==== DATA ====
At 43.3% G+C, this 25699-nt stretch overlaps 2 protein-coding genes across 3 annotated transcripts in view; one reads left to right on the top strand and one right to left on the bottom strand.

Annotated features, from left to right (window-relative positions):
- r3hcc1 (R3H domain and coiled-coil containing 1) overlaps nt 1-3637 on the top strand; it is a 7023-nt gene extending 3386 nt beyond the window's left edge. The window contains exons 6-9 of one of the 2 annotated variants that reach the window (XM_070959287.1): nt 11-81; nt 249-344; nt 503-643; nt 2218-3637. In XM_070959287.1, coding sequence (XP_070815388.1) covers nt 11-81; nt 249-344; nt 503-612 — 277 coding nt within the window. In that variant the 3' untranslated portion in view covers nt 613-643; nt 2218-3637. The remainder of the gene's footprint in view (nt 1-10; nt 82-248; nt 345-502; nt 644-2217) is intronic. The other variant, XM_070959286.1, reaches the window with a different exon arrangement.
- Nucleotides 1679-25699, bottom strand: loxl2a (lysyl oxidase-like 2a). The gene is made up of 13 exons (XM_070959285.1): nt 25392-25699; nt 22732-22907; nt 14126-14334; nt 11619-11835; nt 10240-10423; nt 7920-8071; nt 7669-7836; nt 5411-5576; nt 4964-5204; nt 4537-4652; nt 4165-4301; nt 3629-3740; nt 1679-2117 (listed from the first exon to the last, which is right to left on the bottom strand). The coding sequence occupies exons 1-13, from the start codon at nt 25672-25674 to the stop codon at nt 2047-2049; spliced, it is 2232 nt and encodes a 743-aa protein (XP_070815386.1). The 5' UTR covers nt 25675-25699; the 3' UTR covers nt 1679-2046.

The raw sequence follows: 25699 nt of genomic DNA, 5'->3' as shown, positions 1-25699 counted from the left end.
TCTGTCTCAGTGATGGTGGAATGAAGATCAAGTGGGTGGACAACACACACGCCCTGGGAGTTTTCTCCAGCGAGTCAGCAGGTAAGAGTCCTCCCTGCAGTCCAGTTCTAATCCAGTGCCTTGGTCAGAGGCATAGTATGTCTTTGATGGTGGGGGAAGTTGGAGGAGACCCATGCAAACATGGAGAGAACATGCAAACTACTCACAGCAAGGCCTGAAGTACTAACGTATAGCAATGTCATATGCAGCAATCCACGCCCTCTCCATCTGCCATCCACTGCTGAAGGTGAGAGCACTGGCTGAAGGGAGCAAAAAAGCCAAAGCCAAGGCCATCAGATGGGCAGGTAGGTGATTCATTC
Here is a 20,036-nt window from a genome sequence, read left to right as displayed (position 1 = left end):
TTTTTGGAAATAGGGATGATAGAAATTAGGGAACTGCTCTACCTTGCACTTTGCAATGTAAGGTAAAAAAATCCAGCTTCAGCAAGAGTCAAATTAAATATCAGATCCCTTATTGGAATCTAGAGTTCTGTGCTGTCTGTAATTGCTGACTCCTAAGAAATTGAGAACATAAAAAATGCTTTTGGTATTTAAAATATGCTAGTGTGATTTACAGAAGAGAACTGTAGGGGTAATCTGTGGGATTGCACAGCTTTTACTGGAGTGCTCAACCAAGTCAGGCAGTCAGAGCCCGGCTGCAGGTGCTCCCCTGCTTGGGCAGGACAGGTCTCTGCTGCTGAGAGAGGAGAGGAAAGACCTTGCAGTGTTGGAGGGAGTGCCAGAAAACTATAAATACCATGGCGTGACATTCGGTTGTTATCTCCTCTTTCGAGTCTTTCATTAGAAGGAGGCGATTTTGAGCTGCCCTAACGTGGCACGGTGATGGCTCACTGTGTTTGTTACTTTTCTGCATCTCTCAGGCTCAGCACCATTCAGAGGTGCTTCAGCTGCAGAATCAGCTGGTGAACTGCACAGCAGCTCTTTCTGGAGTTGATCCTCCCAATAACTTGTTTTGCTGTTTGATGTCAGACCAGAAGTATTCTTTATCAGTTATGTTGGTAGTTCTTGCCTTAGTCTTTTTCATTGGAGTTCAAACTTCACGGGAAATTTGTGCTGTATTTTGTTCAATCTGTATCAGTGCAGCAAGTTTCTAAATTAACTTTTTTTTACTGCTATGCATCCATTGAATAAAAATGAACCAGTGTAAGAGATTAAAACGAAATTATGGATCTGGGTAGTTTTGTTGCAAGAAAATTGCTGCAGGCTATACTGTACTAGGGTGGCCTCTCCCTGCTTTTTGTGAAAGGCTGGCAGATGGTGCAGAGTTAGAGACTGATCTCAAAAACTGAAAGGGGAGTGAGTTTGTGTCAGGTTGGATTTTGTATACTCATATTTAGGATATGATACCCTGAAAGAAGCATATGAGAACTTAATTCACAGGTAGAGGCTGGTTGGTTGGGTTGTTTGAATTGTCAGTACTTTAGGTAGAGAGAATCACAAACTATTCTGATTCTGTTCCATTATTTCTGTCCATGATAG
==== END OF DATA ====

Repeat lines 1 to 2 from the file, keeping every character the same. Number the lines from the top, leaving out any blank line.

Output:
At 43.3% G+C, this 25699-nt stretch overlaps 2 protein-coding genes across 3 annotated transcripts in view; one reads left to right on the top strand and one right to left on the bottom strand.

Annotated features, from left to right (window-relative positions):